Legal hemp, CBD stir more farmers to grow unfamiliar crop

In this Aug. 21, 2019, photo, an industrial hemp plant is shown in Clayton Township, Mich. The legalization of industrial hemp is spurring U.S. farmers into unfamiliar terrain, tempting them with profits amid turmoil in agriculture while proving to be a tricky endeavor in the early stages. Up for grabs is a lucrative market, one that could grow more than five-fold globally by 2025, driven by demand for cannabidiol. The compound does not cause a high like that of marijuana and is hyped as a health product to reduce anxiety, treat pain and promote sleep.

The U.S. Food and Drug Administration has signaled concern as CBD products started flooding the consumer market in the past year, and warned a handful of companies for illegally selling those products in ways that violate federal law.

Last week the agency got more specific, updating a consumer advisory to say that the compound derived from hemp or marijuana that does not cause a high still “has the potential to harm you” — and issuing warning letters to 15 more companies.

“We remain concerned that some people wrongly think that the myriad of CBD products on the market, many of which are illegal, have been evaluated by the FDA and determined to be safe, or that trying CBD ‘can’t hurt,’ ” FDA Principal Deputy Commissioner Dr. Amy Abernethy said.

“Aside from one prescription drug approved to treat two pediatric epilepsy disorders, these products have not been approved by the FDA and we want to be clear that a number of questions remain regarding CBD’s safety — including reports of products containing contaminants, such as pesticides and heavy metals — and there are real risks that need to be considered.”

It is currently “illegal to market CBD by adding it to a food or labeling it as a dietary supplement,” according to the agency.

It also noted that there “are many important aspects about CBD that we just don’t know,” including the effects of taking it daily for long periods of time, how it affects developing brains, how it interacts with herbs and botanicals, and whether it could negatively affect a man’s fertility.

Abernethy said the FDA recognizes “the significant public interest in CBD and we must work together with stakeholders and industry to fill in the knowledge gaps about the science, safety and quality of many of these products.”

Responses from industry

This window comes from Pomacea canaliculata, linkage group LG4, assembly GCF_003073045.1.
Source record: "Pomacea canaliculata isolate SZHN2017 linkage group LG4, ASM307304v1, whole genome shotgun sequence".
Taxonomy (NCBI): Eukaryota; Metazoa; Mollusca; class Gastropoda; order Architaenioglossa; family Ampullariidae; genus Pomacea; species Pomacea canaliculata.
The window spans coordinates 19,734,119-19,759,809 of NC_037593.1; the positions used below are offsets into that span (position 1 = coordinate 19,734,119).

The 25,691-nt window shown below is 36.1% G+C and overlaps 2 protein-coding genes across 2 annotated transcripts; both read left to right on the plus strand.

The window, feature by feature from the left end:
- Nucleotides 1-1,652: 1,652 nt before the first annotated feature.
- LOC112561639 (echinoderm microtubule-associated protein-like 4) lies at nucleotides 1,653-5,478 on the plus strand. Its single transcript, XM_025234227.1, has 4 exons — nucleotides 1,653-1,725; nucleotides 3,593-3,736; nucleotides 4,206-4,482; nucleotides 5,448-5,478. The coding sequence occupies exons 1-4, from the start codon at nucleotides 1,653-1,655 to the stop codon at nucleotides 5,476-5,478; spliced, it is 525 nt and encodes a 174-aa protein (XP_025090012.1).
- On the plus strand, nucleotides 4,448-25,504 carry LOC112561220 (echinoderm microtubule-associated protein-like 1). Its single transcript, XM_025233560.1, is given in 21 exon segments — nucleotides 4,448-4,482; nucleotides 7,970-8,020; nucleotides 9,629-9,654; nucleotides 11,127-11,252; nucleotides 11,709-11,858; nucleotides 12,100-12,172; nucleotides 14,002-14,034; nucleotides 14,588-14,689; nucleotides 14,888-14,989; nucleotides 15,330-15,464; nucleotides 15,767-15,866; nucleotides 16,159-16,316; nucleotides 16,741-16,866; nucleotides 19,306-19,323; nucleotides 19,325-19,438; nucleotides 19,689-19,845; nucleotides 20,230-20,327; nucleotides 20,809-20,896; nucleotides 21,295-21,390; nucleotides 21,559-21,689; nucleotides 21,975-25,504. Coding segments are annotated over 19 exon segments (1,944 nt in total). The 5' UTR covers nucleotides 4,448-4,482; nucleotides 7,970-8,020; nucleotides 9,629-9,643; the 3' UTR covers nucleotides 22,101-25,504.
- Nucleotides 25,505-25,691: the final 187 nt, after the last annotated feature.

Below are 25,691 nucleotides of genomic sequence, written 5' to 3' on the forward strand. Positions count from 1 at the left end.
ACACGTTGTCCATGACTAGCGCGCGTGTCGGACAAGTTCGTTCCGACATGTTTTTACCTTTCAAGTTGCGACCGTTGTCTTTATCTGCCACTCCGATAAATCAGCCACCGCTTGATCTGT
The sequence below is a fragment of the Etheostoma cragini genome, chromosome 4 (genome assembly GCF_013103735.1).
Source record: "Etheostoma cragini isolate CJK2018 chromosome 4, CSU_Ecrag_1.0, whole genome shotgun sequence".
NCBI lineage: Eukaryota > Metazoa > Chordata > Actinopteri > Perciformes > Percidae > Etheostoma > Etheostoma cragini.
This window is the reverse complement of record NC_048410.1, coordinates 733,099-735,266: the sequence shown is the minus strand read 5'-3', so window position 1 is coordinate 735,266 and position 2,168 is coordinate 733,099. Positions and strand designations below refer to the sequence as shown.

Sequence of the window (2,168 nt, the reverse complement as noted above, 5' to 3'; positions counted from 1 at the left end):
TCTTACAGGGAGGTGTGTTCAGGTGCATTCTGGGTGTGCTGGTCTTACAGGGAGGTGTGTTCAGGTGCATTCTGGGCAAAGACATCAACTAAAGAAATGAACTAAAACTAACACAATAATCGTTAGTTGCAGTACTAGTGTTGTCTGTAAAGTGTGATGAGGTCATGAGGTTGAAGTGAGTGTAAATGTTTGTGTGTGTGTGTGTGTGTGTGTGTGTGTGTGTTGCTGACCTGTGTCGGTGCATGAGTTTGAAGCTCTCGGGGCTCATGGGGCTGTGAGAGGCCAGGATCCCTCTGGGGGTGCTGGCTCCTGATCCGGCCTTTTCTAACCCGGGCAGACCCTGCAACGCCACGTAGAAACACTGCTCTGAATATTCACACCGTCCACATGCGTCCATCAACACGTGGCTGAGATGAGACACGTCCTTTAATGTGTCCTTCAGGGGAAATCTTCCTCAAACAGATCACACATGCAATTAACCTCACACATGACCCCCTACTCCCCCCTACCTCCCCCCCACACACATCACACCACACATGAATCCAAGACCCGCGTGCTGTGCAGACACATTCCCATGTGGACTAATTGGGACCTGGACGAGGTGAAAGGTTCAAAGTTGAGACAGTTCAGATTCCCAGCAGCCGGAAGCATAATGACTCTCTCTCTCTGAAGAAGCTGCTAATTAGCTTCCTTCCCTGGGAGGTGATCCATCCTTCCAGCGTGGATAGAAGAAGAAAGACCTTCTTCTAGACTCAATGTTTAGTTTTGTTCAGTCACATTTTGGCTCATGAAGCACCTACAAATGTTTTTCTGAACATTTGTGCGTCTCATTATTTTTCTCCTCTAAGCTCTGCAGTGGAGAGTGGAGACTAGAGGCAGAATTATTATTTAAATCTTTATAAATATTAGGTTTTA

No area firms were among those warned last week, but two companies with a significant local presence provided comments to LNP on the FDA’s actions.

Floyd’s of Leadville is a Colorado-based CBD company with a growing presence in Lancaster because of founder and county native Floyd Landis. Its products, ranging from creams to gummies to drinks, are sold in stores including Rutter’s and Sheetz.

Jake Sitler, director of business for Floyd’s, said intense scrutiny is part of the process of getting into major retailers, and the company has embraced the need to do everything by the book and self-regulate as the industry develops, from ensuring clean soil conditions to accurate labeling.

He noted that Floyd’s products include a QR code that show detailed batch testing information. And he said that at, for instance, 50 milligrams per gummy, Floyd’s products have lower concentrations of CBD than the epilepsy drug the FDA approved.

“We look forward to regulations,” he said.

Heather J. Kreider is a registered nurse and co-owner of Lancaster-based Hempfield Botanicals, which makes oral and topical CBD oils.

In an email, she noted a preliminary World Health Organization review released last year.

The review reported no evidence of “any public health related problems associated with the use of pure CBD” but noted that, “Reported adverse effects may be as a result of drug-drug interactions between CBD and patients’ existing medications.”

Kreider wrote, “Until the government can fully figure out how to profit from something, they’ll release statements of the risks.”


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